Using the fruit fly for this type of research “gives us enormous information about how we as humans work and how we respond to our environment,” Shingleton said. “This provides information on biomedical issues that arise from things like malnutrition or insulin resistance.”

Shingleton’s research is funded by the National Science Foundation and MSU’s Bio/computational and Evolution in Action Consortium, or BEACON.

Michigan State University has been working to advance the common good in uncommon ways for more than 150 years. One of the top research universities in the world, MSU focuses its vast resources on creating solutions to some of the world's most pressing challenges, while providing life-changing opportunities to a diverse and inclusive academic community through more than 200 programs of study in 17 degree-granting colleges.

Tom Oswald | EurekAlert!
Further information:
http://www.msu.edu

More articles from Life Sciences:

nachricht Study shines light on brain cells that coordinate movement
26.06.2017 | University of Washington Health Sciences/UW Medicine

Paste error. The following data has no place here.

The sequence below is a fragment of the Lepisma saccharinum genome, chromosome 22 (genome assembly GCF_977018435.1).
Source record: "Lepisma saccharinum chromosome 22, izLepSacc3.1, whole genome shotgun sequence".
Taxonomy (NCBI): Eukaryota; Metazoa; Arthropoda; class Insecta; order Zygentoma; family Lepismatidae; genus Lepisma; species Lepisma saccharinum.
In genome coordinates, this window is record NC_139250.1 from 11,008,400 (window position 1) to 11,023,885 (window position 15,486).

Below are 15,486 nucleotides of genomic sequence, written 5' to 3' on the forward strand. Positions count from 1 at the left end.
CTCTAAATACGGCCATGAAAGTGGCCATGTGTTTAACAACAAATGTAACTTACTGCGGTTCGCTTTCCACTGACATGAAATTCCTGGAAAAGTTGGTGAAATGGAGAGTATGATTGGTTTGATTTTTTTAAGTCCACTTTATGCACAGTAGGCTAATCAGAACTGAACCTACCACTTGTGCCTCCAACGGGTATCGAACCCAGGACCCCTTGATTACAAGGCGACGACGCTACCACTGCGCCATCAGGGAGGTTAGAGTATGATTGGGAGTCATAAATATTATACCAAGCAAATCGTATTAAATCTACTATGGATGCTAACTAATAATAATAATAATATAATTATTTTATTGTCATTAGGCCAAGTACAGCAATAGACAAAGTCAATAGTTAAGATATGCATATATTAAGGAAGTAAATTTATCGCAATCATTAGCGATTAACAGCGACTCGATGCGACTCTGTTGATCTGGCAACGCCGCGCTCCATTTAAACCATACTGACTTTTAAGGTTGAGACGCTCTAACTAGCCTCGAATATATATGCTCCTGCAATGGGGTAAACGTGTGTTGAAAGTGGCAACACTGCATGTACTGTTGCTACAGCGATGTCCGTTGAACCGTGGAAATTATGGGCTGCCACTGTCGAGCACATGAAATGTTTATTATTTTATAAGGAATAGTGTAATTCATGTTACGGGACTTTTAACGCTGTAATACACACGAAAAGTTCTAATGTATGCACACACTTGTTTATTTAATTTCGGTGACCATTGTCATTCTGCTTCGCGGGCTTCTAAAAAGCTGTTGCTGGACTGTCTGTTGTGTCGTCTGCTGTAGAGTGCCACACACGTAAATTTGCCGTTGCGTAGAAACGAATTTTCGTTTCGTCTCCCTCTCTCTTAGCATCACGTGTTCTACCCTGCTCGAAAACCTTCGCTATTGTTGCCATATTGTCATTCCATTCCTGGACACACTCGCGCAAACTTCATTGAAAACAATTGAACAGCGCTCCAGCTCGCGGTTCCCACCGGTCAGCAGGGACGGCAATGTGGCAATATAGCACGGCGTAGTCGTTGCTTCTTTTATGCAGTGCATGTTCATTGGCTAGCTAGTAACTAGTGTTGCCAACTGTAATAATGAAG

nachricht New insight into a central biological dogma on ion transport
26.06.2017 | Aarhus University

All articles from Life Sciences >>>

The most recent press releases about innovation >>>

Die letzten 5 Focus-News des innovations-reports im Überblick:

Im Focus: Can we see monkeys from space? Emerging technologies to map biodiversity

An international team of scientists has proposed a new multi-disciplinary approach in which an array of new technologies will allow us to map biodiversity and the risks that wildlife is facing at the scale of whole landscapes. The findings are published in Nature Ecology and Evolution. This international research is led by the Kunming Institute of Zoology from China, University of East Anglia, University of Leicester and the Leibniz Institute for Zoo and Wildlife Research.

Using a combination of satellite and ground data, the team proposes that it is now possible to map biodiversity with an accuracy that has not been previously...

Im Focus: Climate satellite: Tracking methane with robust laser technology

Heatwaves in the Arctic, longer periods of vegetation in Europe, severe floods in West Africa – starting in 2021, scientists want to explore the emissions of the greenhouse gas methane with the German-French satellite MERLIN. This is made possible by a new robust laser system of the Fraunhofer Institute for Laser Technology ILT in Aachen, which achieves unprecedented measurement accuracy.